A new treatment called "Rember" is twice as effective as Aricept . While the Aricept slightly slowed Alzheimer's progression over 12 months, Rember stopped the progression entirely—even when followed over 18 months! Interestingly, Rember is simply Methylene Blue, an old time natural compound. I remember back in Junior High I was very much the scrawny geek. If a bully came after me, there was no good way to defend myself. I was able to get my revenge though (being a science geek). A little methylene blue slipped into their colas had them peeing a pretty shade of blue—and having a great panicked look! For the really nasty ones, I could get them peeing red as well…
Methylene blue will have an interesting time getting a patent (it is older than I am), but the drug company will probably patent the delivery system. It is worth keeping an eye out for, for use with those with Alzheimer's. Although it will be 4-5 years before the FDA process is completed, so it can be approved for Alzheimer's and available in pharmacies, the optimal dose is 60 mg 3 x day (more is not better) and it can be prescribed by Holistic Physicians and made by compounding pharmacies. For more info on Rember, see Rember for Alzheimer's: Methylene Blue's Comeback. It may cause blue urine, which is normal (it is a blue dye that gets excreted in the urine).
The benefit of Aricept and other medications that raise the brain transmitter acetylcholine (cholinesterase inhibitors ) is minimal, but still reasonable to use. The effect of these drugs was not very large when measured in 13 studies. In one measure of how well the drugs worked, for instance, patients across the studies improved by an average of less than three points on a 70-point scale that tracks mental functioning.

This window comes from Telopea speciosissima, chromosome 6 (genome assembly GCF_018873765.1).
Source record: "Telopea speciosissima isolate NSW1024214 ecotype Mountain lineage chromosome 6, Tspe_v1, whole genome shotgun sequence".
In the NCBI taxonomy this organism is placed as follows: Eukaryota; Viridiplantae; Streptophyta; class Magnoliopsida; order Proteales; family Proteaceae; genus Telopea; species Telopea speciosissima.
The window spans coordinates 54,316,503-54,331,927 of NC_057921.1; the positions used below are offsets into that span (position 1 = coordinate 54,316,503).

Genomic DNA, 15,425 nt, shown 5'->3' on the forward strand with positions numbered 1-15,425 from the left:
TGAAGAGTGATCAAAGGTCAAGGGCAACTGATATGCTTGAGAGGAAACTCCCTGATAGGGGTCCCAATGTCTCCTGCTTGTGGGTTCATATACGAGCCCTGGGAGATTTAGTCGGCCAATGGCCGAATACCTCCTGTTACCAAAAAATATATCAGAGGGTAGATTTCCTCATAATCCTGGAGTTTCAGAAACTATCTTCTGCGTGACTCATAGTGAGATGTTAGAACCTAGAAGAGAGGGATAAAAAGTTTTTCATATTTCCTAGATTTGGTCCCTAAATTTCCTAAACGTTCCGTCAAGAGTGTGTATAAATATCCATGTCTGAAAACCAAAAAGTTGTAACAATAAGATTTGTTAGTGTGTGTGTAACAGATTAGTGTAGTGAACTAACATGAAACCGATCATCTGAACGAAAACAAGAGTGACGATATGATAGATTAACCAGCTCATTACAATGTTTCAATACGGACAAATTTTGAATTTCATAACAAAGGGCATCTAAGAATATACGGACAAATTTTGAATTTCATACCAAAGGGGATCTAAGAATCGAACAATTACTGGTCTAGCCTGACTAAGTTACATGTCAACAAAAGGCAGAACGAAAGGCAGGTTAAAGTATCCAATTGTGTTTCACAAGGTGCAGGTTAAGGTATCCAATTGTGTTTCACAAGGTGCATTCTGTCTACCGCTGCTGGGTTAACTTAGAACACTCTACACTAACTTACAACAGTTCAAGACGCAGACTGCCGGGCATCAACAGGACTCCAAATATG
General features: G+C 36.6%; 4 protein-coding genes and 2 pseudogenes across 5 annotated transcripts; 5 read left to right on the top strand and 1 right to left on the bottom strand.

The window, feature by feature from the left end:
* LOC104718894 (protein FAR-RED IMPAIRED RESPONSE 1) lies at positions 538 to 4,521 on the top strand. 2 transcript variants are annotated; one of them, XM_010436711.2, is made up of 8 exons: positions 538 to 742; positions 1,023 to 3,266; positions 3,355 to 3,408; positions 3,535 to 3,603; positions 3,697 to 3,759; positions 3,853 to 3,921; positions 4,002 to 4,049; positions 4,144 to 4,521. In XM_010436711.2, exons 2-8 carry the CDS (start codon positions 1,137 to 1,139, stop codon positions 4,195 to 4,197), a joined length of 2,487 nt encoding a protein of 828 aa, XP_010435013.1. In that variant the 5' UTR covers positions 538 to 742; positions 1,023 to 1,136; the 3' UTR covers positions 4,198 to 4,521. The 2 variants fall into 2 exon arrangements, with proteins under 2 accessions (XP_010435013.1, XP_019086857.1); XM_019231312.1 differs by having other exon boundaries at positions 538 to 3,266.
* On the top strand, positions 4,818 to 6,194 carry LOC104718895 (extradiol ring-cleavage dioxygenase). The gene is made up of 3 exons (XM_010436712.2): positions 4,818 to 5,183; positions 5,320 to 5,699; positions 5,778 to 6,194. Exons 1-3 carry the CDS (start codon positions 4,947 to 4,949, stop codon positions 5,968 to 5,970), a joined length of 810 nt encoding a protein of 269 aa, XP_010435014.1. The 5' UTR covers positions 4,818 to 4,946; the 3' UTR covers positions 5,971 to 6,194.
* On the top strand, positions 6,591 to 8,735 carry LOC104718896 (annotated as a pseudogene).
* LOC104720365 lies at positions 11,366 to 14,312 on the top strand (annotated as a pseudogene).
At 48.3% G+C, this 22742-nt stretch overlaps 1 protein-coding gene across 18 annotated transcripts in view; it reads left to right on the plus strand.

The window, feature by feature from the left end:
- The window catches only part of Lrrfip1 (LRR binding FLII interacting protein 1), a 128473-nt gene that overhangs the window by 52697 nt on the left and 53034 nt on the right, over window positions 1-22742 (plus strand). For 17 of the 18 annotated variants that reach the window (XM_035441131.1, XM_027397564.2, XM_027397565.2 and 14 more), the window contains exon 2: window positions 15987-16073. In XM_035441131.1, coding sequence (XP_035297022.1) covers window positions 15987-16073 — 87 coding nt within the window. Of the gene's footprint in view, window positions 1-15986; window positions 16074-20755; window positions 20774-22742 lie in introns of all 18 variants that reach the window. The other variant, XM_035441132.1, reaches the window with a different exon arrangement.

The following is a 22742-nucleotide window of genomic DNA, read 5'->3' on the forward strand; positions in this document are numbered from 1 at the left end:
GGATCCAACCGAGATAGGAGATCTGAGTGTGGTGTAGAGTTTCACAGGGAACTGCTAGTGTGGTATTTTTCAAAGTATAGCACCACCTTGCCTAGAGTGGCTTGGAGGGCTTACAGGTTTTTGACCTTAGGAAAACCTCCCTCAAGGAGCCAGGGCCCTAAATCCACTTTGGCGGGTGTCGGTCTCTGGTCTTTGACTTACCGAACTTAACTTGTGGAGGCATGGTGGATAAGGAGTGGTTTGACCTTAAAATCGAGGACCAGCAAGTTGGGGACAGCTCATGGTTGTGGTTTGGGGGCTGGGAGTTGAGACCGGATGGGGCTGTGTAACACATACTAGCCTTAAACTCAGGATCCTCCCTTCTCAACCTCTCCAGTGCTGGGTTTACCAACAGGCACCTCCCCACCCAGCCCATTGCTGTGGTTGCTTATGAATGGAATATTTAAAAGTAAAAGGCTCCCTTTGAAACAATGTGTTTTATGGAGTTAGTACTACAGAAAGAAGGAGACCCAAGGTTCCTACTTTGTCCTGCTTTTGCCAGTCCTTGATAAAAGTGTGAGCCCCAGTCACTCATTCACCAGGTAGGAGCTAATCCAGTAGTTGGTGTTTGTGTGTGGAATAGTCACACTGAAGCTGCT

"There is nothing to suggest the effects are less for patients with severe dementia, although there is very little evidence for other than mild to moderate dementia," according to Cochrane review author Jacqueline Birks of the University of Oxford.
Side effects caused about 29 percent of the patients taking the Aricept family drugs to leave the studies, compared with 18 percent dropout among the patients taking a placebo. The most common side effects were nausea, vomiting and diarrhea. Although minimally effective compared to the other treatments we discuss in this article, I would add in 5 mg a day of Aricept (not 10 mg, which simply adds costs and side effects with minimal benefit) if you have prescription insurance. I suspect the rest of the treatments discussed above are MUCH more effective, but I'd add the Aricept for now for the additional tiny benefit it adds. For severe Alzheimer's, especially if the person also has chronic pain, a trial of the medication Namenda may have modest benefits (but may also help pain).
That your doctor is not thinking in the terms we discuss in this article simply reflects that almost all the information doctors get comes from the drug companies (e.g., "give Aricept"). I invite you to give this article to your physician. If they are open minded and willing to try (and they can email me with questions on my web site at www.Vitality101.com) these approaches, great! Once they see people get better, they can help many more folks. If your doctor won't do the treatments and gets hostile or dismissive with you for bringing up these options, don't argue with them (it's a waste of time trying to force open a physician's closed mind). Instead find a Board Certified Holistic Physician to treat you or your loved ones.